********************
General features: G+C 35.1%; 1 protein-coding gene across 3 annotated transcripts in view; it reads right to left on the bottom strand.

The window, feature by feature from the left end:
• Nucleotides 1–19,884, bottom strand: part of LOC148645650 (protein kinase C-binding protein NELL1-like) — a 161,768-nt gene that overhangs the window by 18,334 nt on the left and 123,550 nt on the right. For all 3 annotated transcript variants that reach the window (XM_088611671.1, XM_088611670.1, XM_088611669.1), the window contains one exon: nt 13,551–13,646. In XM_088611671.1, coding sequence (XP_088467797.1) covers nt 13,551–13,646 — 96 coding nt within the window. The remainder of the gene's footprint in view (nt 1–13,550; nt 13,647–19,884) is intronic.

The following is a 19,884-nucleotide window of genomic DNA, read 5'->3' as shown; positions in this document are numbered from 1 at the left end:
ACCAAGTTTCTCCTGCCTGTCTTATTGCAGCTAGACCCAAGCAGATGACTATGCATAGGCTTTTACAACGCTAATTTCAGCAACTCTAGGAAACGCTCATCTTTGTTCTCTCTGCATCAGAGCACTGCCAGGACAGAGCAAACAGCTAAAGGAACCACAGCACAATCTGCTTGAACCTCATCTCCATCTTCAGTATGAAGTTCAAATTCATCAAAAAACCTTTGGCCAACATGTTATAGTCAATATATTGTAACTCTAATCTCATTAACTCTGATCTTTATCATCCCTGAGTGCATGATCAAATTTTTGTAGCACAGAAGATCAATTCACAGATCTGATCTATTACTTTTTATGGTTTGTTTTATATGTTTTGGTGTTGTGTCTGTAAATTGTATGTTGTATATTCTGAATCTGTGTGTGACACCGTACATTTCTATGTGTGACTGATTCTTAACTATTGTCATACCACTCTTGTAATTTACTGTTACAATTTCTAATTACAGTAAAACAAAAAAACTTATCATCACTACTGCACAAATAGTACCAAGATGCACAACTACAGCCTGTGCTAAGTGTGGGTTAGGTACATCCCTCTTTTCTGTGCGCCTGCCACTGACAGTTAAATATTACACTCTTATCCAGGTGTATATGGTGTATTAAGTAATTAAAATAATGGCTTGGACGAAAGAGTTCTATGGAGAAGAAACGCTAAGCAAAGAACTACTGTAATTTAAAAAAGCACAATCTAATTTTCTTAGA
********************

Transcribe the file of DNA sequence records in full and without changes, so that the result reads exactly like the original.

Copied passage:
General features: G+C 35.1%; 1 protein-coding gene across 3 annotated transcripts in view; it reads right to left on the bottom strand.

The window, feature by feature from the left end:
• Nucleotides 1–19,884, bottom strand: part of LOC148645650 (protein kinase C-binding protein NELL1-like) — a 161,768-nt gene that overhangs the window by 18,334 nt on the left and 123,550 nt on the right. For all 3 annotated transcript variants that reach the window (XM_088611671.1, XM_088611670.1, XM_088611669.1), the window contains one exon: nt 13,551–13,646. In XM_088611671.1, coding sequence (XP_088467797.1) covers nt 13,551–13,646 — 96 coding nt within the window. The remainder of the gene's footprint in view (nt 1–13,550; nt 13,647–19,884) is intronic.

The following is a 19,884-nucleotide window of genomic DNA, read 5'->3' as shown; positions in this document are numbered from 1 at the left end:
ACCAAGTTTCTCCTGCCTGTCTTATTGCAGCTAGACCCAAGCAGATGACTATGCATAGGCTTTTACAACGCTAATTTCAGCAACTCTAGGAAACGCTCATCTTTGTTCTCTCTGCATCAGAGCACTGCCAGGACAGAGCAAACAGCTAAAGGAACCACAGCACAATCTGCTTGAACCTCATCTCCATCTTCAGTATGAAGTTCAAATTCATCAAAAAACCTTTGGCCAACATGTTATAGTCAATATATTGTAACTCTAATCTCATTAACTCTGATCTTTATCATCCCTGAGTGCATGATCAAATTTTTGTAGCACAGAAGATCAATTCACAGATCTGATCTATTACTTTTTATGGTTTGTTTTATATGTTTTGGTGTTGTGTCTGTAAATTGTATGTTGTATATTCTGAATCTGTGTGTGACACCGTACATTTCTATGTGTGACTGATTCTTAACTATTGTCATACCACTCTTGTAATTTACTGTTACAATTTCTAATTACAGTAAAACAAAAAAACTTATCATCACTACTGCACAAATAGTACCAAGATGCACAACTACAGCCTGTGCTAAGTGTGGGTTAGGTACATCCCTCTTTTCTGTGCGCCTGCCACTGACAGTTAAATATTACACTCTTATCCAGGTGTATATGGTGTATTAAGTAATTAAAATAATGGCTTGGACGAAAGAGTTCTATGGAGAAGAAACGCTAAGCAAAGAACTACTGTAATTTAAAAAAGCACAATCTAATTTTCTTAGA